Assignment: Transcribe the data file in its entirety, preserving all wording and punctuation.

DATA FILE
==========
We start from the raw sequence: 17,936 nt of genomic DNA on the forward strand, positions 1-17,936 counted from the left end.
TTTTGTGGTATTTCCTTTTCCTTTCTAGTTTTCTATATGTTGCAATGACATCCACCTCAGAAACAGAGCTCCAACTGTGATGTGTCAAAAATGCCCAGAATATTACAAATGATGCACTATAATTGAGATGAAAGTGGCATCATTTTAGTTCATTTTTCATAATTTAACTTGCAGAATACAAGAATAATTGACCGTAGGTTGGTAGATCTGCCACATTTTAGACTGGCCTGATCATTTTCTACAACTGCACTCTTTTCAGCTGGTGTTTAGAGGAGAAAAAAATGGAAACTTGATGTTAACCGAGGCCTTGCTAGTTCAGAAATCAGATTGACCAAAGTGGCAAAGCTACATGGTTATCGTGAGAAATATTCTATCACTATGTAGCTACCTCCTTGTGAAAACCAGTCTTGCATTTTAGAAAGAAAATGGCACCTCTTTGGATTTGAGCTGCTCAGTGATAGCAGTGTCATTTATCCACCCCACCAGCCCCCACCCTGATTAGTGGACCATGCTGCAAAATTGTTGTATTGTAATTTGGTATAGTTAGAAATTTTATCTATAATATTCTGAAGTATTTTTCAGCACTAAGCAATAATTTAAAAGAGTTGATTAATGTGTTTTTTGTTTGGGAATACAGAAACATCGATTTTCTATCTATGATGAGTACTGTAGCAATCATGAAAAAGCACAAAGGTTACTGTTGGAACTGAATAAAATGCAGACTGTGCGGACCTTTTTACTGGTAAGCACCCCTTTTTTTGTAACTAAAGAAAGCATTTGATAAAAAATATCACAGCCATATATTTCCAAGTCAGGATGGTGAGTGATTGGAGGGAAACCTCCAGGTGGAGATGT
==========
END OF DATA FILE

We start from the raw sequence: 17,936 nt of genomic DNA on the forward strand, positions 1-17,936 counted from the left end.
TTTTGTGGTATTTCCTTTTCCTTTCTAGTTTTCTATATGTTGCAATGACATCCACCTCAGAAACAGAGCTCCAACTGTGATGTGTCAAAAATGCCCAGAATATTACAAATGATGCACTATAATTGAGATGAAAGTGGCATCATTTTAGTTCATTTTTCATAATTTAACTTGCAGAATACAAGAATAATTGACCGTAGGTTGGTAGATCTGCCACATTTTAGACTGGCCTGATCATTTTCTACAACTGCACTCTTTTCAGCTGGTGTTTAGAGGAGAAAAAAATGGAAACTTGATGTTAACCGAGGCCTTGCTAGTTCAGAAATCAGATTGACCAAAGTGGCAAAGCTACATGGTTATCGTGAGAAATATTCTATCACTATGTAGCTACCTCCTTGTGAAAACCAGTCTTGCATTTTAGAAAGAAAATGGCACCTCTTTGGATTTGAGCTGCTCAGTGATAGCAGTGTCATTTATCCACCCCACCAGCCCCCACCCTGATTAGTGGACCATGCTGCAAAATTGTTGTATTGTAATTTGGTATAGTTAGAAATTTTATCTATAATATTCTGAAGTATTTTTCAGCACTAAGCAATAATTTAAAAGAGTTGATTAATGTGTTTTTTGTTTGGGAATACAGAAACATCGATTTTCTATCTATGATGAGTACTGTAGCAATCATGAAAAAGCACAAAGGTTACTGTTGGAACTGAATAAAATGCAGACTGTGCGGACCTTTTTACTGGTAAGCACCCCTTTTTTTGTAACTAAAGAAAGCATTTGATAAAAAATATCACAGCCATATATTTCCAAGTCAGGATGGTGAGTGATTGGAGGGAAACCTCCAGGTGGAGATGT